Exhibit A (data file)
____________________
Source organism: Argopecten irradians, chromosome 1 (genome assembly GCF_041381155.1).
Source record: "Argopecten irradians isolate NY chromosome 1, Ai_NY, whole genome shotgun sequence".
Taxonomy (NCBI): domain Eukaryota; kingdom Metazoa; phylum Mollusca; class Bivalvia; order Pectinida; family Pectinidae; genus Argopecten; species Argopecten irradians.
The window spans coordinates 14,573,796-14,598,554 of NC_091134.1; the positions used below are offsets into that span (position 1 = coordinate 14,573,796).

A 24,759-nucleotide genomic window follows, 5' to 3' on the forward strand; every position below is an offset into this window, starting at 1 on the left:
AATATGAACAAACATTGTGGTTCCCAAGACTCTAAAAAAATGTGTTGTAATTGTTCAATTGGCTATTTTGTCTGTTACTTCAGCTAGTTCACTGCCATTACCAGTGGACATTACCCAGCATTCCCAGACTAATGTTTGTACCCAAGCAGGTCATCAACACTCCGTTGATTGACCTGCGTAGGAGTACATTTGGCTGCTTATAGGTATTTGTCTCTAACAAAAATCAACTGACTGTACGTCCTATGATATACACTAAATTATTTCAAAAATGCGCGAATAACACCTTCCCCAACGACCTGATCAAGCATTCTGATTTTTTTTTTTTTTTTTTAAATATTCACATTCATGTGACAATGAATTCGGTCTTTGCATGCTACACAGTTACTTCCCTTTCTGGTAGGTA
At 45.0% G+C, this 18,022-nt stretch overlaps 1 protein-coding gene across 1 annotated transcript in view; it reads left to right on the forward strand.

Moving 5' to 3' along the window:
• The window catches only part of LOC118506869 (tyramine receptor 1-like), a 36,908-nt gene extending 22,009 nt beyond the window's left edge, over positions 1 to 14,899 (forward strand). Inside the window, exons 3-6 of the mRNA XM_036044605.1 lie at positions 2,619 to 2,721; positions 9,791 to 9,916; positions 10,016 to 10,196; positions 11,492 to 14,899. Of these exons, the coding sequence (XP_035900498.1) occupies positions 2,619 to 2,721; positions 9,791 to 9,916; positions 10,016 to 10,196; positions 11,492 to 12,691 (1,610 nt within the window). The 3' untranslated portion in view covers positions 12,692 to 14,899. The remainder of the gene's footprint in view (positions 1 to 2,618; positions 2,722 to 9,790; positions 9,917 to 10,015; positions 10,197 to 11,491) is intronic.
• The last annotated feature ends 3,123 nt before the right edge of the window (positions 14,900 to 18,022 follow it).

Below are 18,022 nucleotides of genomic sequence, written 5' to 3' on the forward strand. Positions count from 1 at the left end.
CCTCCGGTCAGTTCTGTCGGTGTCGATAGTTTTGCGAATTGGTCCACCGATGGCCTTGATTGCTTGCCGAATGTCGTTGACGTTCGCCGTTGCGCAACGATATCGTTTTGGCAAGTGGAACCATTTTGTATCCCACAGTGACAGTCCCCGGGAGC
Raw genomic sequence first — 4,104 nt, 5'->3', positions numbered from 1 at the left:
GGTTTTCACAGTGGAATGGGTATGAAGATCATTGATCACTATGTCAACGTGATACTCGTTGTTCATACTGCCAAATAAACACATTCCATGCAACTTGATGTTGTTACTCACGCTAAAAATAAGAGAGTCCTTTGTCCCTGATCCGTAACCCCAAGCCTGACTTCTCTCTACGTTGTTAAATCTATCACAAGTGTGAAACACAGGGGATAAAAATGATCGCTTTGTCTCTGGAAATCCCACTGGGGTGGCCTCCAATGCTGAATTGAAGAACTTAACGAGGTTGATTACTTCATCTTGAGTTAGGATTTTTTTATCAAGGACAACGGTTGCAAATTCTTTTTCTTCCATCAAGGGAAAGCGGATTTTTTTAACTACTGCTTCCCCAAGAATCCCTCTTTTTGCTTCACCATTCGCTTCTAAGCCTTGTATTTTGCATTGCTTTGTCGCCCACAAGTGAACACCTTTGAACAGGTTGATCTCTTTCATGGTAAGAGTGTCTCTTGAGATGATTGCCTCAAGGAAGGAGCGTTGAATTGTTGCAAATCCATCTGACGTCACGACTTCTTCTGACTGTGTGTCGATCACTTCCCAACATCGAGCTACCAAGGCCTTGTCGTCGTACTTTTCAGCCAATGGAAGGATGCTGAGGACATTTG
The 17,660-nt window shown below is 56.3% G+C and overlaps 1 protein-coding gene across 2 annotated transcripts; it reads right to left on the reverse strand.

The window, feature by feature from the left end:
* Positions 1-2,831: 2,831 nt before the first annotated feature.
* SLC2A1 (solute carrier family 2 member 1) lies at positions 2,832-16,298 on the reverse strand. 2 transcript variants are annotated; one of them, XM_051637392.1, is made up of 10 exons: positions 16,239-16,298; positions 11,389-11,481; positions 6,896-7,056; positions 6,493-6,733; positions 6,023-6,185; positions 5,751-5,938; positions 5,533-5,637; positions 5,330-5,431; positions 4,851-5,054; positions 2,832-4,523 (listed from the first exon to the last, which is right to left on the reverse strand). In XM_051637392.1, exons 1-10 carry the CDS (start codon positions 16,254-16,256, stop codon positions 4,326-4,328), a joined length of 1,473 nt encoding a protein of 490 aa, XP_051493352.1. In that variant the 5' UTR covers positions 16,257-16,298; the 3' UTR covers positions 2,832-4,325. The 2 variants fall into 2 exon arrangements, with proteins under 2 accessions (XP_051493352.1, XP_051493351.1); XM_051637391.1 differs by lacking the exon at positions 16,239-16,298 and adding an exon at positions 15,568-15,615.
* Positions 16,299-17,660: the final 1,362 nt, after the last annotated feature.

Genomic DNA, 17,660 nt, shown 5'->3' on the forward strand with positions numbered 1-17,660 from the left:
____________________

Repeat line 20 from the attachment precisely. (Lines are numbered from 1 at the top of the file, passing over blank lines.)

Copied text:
Genomic DNA, 17,660 nt, shown 5'->3' on the forward strand with positions numbered 1-17,660 from the left: